Miss Brill, during the time she spends in the park, constantly looks for connections between people. She notices how two young girls and two soldiers meet each other and laugh. She sees a boy picking up a bunch of flowers a woman has dropped. She notices a woman in an ermine torque and a gentleman speaking to each other and imagines what they are saying to one another. These are not Miss Brill’s imaginings; they are real interactions between separate and different individuals who nonetheless mean something to one another. The theory that Miss Brill develops, that everyone belongs to part of a tremendous stage production, remains a valid way to understand and visualize how everyone together makes up a community or a society.
Miss Brill has a strong desire for people not only to be connected to one another, but also for these connections to be positive. The week before an Englishman and his wife were arguing about something so silly that Miss Brill wanted to shake the woman. What happens within the connections Miss Brill observes has a visceral effect on her. Put another way, even though Miss Brill deludes herself about her own importance in the scene around her, Miss Brill herself feels connected to the people she watches. That feeling of connectedness also isn’t a delusion: she feels connected, which makes it real. To some extent, that the other characters don’t feel as connected to her doesn’t matter, doesn’t lessen the reality of the connection she feels. Of course, once the cruelty and rudeness of the boy and girl makes Miss Brill view herself through the eyes of others and get the sense that those others don’t feel connected to her, she retreats in pain from what to her now seem like unrequited connections. The pain Miss Brill feels, then, asserts both the importance of feeling connection to human beings and how trying to forge such connections makes one vulnerable. At the same time, it is worth noting how much more noble and exciting Miss Brill’s sense of a universe of connections is to the callous cruelty of the boy and the girl. The story’s power comes not just from the tragedy of Miss Brill’s pain after realizing how others see her and then shutting herself away, but also from the ruin of the beauty of her vision of the connectedness of all people.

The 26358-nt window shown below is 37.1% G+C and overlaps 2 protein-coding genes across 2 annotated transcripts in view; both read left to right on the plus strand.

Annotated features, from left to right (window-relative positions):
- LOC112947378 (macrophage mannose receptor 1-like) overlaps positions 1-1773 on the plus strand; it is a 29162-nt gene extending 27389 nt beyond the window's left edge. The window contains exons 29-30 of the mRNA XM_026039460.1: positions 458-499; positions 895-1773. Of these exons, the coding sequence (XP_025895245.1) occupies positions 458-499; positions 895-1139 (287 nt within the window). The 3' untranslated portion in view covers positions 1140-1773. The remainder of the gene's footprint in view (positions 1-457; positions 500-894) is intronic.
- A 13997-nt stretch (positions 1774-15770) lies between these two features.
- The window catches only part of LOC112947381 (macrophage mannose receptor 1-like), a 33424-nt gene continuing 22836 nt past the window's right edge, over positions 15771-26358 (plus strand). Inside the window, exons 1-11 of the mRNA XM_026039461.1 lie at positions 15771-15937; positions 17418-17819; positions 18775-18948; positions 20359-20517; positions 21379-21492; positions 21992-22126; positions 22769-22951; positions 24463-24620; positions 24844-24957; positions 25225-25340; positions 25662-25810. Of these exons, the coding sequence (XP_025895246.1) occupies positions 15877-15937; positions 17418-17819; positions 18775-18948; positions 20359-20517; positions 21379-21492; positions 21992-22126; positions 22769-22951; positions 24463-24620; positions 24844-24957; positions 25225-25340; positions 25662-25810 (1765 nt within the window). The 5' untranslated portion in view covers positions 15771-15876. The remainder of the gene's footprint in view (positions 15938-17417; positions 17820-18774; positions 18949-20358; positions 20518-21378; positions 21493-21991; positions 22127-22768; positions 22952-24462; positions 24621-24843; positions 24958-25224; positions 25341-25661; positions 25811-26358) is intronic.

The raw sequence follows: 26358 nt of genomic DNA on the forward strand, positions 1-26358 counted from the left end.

Connectedness Quotes in Miss Brill
Often people sat on the benches and green chairs, but they were nearly always the same, Sunday after Sunday, and—Miss Brill had often noticed—there was something funny about nearly all of them. They were odd, silent, nearly all old, and from the way they stared they looked as though they’d just come from dark little rooms or even—even cupboards!
“Yes, I have been an actress for a long time.”
“Why does she come here at all—who wants her? Why doesn’t she keep her silly old mug at home?”
“It’s her fu-ur which is so funny,” giggled the girl. “It’s exactly like a fried whiting.”